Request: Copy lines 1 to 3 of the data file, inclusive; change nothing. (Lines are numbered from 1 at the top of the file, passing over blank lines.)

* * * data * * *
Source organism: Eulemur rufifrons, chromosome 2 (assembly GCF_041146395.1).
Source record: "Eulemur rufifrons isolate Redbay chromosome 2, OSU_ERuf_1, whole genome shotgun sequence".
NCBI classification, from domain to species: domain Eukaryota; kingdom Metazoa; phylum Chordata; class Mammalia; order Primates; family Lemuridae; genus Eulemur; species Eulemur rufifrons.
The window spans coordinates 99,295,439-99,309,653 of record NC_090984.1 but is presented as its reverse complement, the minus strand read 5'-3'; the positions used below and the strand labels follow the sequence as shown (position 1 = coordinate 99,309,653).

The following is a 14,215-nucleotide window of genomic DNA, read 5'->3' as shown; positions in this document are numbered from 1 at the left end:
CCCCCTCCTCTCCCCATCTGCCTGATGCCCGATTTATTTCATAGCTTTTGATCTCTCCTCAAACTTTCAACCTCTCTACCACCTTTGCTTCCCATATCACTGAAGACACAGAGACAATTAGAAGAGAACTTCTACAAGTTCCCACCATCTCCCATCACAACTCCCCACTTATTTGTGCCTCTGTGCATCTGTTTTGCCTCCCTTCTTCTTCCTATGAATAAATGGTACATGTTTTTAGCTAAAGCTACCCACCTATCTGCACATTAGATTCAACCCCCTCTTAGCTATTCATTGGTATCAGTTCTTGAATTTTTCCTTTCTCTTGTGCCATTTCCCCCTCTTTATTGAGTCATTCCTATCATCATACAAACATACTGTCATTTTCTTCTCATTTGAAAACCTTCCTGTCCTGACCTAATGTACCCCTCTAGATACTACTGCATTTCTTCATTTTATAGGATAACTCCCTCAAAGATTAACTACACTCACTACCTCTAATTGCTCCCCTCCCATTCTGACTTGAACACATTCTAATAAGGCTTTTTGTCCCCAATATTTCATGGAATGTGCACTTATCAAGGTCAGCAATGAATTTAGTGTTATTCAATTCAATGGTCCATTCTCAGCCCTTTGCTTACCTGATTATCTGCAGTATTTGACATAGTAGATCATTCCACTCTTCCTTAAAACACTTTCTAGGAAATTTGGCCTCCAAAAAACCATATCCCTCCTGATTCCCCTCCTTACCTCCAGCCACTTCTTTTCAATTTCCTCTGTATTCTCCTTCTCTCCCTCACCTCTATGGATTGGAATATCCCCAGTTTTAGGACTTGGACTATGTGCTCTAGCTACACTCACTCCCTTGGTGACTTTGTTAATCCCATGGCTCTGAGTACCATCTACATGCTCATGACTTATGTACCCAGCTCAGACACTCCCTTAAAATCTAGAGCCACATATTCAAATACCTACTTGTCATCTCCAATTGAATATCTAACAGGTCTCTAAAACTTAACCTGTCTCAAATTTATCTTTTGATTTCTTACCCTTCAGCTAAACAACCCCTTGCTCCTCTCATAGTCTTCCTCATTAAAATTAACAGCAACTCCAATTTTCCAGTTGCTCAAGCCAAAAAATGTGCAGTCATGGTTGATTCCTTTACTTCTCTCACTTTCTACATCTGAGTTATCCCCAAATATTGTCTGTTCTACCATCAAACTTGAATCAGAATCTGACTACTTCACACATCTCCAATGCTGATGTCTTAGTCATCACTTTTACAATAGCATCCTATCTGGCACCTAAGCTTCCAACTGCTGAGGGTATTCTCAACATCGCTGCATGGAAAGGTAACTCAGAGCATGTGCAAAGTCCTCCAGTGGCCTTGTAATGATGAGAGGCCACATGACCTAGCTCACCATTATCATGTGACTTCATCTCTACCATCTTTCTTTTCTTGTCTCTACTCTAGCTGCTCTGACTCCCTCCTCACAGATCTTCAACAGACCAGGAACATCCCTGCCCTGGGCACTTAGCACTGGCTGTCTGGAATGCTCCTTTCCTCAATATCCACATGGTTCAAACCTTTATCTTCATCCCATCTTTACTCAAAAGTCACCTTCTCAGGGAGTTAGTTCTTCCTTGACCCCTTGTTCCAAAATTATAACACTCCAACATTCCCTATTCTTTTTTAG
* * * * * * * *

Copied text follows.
Source organism: Eulemur rufifrons, chromosome 2 (assembly GCF_041146395.1).
Source record: "Eulemur rufifrons isolate Redbay chromosome 2, OSU_ERuf_1, whole genome shotgun sequence".
NCBI classification, from domain to species: domain Eukaryota; kingdom Metazoa; phylum Chordata; class Mammalia; order Primates; family Lemuridae; genus Eulemur; species Eulemur rufifrons.